A foremost expert in the treatment of eating disorders, Abigail H.
Natenshon, MA, LCSW, GCFP is a psychotherapist who has specialized in the
treatment of children, young adults and their families for the past 40
years. The author of When Your
Child Has An Eating Disorder: A Step-by-Step Workbook for Parents and Other
Caregivers and Doing
What Works: an Integrative System for the Treatment of Eating Disorders from
Diagnosis to Recovery, Natenshon is the founder and director of Eating
Disorder Specialists of Illinois: A Clinic Without Walls. She hosts three
informative, interactive web sites, including www.empoweredparents.com,(for
patients and parents) www.empoweredkidZ.com, (a wholesome alternative to the
pro-anorexic web sites), and www.treatingeatingdisorders.com, (an educative
site for mental health professionals.) She has appeared on national
television as an eating disorder expert for The Oprah Winfrey Show and The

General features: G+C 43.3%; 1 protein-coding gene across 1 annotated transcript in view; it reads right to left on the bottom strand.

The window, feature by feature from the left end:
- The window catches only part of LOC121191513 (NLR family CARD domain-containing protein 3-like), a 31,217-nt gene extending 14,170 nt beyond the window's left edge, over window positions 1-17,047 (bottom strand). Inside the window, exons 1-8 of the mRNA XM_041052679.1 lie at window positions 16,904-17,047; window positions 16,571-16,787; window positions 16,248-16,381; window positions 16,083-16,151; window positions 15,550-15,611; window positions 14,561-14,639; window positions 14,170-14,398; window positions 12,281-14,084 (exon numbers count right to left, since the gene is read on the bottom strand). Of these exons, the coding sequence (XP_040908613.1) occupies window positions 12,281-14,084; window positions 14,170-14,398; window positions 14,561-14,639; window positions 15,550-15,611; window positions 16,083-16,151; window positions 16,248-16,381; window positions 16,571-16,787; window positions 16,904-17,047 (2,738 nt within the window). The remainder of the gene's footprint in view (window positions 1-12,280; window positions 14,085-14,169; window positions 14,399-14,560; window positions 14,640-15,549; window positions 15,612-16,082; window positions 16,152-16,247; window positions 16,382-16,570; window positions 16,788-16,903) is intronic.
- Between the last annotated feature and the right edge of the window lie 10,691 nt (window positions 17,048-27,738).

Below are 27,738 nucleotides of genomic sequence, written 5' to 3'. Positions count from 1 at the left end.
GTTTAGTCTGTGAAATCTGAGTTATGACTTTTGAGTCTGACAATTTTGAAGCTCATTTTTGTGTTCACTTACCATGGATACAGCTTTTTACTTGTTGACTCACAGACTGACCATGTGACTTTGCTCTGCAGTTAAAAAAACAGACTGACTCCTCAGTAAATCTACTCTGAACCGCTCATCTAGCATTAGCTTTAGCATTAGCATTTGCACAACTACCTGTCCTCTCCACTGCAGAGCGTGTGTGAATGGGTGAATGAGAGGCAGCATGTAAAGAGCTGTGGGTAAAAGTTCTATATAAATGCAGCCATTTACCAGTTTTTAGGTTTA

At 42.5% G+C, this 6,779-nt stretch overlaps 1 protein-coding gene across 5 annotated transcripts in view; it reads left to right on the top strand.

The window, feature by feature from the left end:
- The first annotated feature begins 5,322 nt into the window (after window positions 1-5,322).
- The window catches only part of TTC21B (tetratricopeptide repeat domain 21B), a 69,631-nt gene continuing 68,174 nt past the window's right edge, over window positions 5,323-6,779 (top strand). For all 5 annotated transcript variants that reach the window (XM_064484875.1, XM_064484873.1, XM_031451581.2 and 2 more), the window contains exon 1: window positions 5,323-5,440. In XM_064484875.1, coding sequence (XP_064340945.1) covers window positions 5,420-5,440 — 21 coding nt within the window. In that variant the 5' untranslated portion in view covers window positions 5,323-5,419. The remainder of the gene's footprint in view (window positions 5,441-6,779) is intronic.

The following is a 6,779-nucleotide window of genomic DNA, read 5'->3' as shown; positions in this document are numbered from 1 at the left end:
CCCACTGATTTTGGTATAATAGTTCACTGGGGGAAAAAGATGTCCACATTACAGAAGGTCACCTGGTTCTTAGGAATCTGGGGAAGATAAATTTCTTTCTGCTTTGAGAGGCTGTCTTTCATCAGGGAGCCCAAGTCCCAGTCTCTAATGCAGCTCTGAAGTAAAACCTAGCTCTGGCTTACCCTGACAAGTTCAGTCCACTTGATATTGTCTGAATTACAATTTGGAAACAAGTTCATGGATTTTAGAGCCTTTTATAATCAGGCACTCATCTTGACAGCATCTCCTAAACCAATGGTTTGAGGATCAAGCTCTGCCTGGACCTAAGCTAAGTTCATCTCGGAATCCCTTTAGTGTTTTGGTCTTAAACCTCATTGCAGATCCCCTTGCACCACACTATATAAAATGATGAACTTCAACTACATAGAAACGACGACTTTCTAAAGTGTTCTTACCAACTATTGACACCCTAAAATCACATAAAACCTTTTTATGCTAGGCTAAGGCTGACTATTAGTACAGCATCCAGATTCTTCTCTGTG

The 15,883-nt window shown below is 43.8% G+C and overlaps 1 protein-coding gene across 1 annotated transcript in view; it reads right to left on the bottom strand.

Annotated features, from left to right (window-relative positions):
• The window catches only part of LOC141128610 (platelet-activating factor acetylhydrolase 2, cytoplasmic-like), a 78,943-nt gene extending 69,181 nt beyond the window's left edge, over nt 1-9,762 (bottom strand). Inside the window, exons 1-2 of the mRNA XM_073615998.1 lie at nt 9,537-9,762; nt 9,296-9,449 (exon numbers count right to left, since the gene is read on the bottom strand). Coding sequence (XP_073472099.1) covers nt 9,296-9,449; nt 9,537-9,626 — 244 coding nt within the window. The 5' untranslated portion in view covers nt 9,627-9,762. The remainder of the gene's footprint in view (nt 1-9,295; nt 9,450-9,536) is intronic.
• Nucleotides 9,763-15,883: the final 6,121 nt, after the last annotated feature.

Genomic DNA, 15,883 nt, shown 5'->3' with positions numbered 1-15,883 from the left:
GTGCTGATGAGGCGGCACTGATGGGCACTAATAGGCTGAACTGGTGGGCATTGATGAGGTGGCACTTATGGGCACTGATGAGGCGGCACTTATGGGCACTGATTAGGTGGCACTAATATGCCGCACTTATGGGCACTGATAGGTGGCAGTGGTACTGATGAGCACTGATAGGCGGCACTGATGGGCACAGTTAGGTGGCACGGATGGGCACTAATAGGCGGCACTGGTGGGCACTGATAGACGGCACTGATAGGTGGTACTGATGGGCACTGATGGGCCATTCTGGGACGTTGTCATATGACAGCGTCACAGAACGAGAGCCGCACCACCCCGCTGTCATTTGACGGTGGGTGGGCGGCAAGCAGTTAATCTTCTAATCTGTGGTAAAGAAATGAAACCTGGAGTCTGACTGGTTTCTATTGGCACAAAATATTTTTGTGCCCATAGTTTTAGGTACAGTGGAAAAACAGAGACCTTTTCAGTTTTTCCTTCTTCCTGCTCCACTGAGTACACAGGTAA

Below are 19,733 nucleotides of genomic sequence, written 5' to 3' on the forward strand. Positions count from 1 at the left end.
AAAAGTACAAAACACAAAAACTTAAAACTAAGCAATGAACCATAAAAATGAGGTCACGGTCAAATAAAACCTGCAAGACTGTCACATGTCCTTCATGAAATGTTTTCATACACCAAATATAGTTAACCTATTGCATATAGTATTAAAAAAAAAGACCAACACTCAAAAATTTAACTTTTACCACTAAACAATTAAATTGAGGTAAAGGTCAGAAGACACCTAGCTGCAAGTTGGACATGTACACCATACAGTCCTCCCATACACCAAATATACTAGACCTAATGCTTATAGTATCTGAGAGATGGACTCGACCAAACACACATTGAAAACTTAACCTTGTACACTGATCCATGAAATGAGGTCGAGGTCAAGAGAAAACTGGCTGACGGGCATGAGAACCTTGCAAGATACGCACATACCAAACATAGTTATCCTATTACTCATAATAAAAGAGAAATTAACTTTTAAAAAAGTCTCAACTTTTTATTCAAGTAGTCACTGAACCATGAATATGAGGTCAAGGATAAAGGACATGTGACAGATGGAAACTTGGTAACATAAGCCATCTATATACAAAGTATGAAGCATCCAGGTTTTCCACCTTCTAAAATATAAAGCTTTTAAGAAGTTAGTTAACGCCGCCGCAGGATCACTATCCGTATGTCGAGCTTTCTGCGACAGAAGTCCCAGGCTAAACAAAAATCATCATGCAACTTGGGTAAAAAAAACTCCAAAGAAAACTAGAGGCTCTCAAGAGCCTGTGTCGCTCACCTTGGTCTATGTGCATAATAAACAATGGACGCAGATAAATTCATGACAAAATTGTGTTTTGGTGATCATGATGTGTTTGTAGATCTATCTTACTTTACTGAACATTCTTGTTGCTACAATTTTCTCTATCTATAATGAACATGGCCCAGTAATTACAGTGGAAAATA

John Walsh Show, as well as for MSNBC and National Public Radio.
Her latest book, Doing What
Works: an Integrative System for the Treatment of Eating Disorders from
Diagnosis to Recovery (NASW
2009) devotes an entire chapter to understanding picky eating syndrome in
children and adults, as well as other childhood feeding dysfunctions.
Abigail is also a Guild Certified Feldenkrais Practitioner with a Masters
certification in the Anat Baniel Method based on the work of Dr. Moshe
Feldenkrais. She has become an innovative leader in using these Methods to
augment more traditional approaches to treating patients with eating
dysfunctions and body image disturbances. Having served as a field
supervisor for several graduate schools of social work, Ms. Natenshon has
recently joined the teaching faculty of Lesley University's Self-Designed
Masters Degree Program in Boston and Cambridge, MA.
Abigail maintains a private practice in Highland Park, Illinois where she
resides with her husband.